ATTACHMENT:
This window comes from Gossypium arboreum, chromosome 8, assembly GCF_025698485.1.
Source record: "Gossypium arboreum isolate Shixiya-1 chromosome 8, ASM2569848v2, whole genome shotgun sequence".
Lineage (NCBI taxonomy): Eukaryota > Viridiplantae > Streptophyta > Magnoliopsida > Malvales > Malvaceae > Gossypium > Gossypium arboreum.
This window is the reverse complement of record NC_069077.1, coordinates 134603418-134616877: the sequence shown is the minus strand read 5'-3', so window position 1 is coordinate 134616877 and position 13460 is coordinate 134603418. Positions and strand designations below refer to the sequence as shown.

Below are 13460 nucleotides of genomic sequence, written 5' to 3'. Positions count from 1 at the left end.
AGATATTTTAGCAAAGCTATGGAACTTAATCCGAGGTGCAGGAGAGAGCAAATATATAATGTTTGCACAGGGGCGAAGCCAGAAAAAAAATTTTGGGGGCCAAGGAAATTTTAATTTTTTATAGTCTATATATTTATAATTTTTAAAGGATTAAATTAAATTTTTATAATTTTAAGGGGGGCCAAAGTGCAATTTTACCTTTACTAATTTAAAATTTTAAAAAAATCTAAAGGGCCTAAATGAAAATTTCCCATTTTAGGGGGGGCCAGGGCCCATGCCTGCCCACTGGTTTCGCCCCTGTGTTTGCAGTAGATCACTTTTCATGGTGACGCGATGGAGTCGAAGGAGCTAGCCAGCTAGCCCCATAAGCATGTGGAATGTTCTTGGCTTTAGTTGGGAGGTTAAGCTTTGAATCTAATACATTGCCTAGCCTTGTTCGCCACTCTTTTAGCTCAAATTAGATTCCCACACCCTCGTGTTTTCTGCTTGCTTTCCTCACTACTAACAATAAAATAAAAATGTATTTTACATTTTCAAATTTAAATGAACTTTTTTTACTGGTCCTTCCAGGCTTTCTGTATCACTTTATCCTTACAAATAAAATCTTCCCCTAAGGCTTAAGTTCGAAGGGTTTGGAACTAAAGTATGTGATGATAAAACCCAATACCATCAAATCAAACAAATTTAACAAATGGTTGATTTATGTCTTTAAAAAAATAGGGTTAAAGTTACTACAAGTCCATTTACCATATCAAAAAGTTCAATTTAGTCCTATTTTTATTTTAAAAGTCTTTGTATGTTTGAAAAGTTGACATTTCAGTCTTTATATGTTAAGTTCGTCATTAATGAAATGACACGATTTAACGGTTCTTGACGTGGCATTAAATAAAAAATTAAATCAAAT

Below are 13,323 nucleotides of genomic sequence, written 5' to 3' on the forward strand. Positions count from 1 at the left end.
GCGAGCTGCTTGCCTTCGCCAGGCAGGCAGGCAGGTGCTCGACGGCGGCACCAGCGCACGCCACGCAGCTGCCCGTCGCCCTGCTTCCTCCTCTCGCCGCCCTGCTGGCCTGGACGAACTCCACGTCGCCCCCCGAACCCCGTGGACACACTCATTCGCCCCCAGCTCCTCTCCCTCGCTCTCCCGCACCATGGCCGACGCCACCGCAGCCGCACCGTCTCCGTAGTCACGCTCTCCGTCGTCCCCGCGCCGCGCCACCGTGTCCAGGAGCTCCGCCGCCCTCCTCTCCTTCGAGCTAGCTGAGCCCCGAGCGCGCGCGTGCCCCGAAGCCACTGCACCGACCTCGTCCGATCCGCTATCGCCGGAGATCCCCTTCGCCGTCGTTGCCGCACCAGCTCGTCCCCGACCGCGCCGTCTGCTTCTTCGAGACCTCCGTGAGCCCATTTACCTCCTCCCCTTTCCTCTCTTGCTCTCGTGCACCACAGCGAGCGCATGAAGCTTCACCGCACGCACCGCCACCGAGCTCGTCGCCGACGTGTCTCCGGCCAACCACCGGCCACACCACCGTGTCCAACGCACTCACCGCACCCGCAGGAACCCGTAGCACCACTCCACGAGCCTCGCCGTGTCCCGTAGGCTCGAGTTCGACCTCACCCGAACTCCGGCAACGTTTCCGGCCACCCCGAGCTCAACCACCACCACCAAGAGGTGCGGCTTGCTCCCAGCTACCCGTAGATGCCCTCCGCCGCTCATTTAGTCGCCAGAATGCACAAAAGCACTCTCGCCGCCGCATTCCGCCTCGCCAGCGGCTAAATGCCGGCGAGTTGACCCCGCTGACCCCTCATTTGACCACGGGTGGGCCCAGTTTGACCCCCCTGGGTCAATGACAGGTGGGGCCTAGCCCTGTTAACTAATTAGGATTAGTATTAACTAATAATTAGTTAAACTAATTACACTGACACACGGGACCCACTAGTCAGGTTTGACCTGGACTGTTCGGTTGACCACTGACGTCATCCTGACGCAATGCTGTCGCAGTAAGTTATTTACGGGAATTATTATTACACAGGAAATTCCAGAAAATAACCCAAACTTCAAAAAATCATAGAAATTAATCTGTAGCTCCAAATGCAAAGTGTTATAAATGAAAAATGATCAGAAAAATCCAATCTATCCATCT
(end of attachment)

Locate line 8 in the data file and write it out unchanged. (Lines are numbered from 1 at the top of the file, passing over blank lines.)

GCGAGCTGCTTGCCTTCGCCAGGCAGGCAGGCAGGTGCTCGACGGCGGCACCAGCGCACGCCACGCAGCTGCCCGTCGCCCTGCTTCCTCCTCTCGCCGCCCTGCTGGCCTGGACGAACTCCACGTCGCCCCCCGAACCCCGTGGACACACTCATTCGCCCCCAGCTCCTCTCCCTCGCTCTCCCGCACCATGGCCGACGCCACCGCAGCCGCACCGTCTCCGTAGTCACGCTCTCCGTCGTCCCCGCGCCGCGCCACCGTGTCCAGGAGCTCCGCCGCCCTCCTCTCCTTCGAGCTAGCTGAGCCCCGAGCGCGCGCGTGCCCCGAAGCCACTGCACCGACCTCGTCCGATCCGCTATCGCCGGAGATCCCCTTCGCCGTCGTTGCCGCACCAGCTCGTCCCCGACCGCGCCGTCTGCTTCTTCGAGACCTCCGTGAGCCCATTTACCTCCTCCCCTTTCCTCTCTTGCTCTCGTGCACCACAGCGAGCGCATGAAGCTTCACCGCACGCACCGCCACCGAGCTCGTCGCCGACGTGTCTCCGGCCAACCACCGGCCACACCACCGTGTCCAACGCACTCACCGCACCCGCAGGAACCCGTAGCACCACTCCACGAGCCTCGCCGTGTCCCGTAGGCTCGAGTTCGACCTCACCCGAACTCCGGCAACGTTTCCGGCCACCCCGAGCTCAACCACCACCACCAAGAGGTGCGGCTTGCTCCCAGCTACCCGTAGATGCCCTCCGCCGCTCATTTAGTCGCCAGAATGCACAAAAGCACTCTCGCCGCCGCATTCCGCCTCGCCAGCGGCTAAATGCCGGCGAGTTGACCCCGCTGACCCCTCATTTGACCACGGGTGGGCCCAGTTTGACCCCCCTGGGTCAATGACAGGTGGGGCCTAGCCCTGTTAACTAATTAGGATTAGTATTAACTAATAATTAGTTAAACTAATTACACTGACACACGGGACCCACTAGTCAGGTTTGACCTGGACTGTTCGGTTGACCACTGACGTCATCCTGACGCAATGCTGTCGCAGTAAGTTATTTACGGGAATTATTATTACACAGGAAATTCCAGAAAATAACCCAAACTTCAAAAAATCATAGAAATTAATCTGTAGCTCCAAATGCAAAGTGTTATAAATGAAAAATGATCAGAAAAATCCAATCTATCCATCT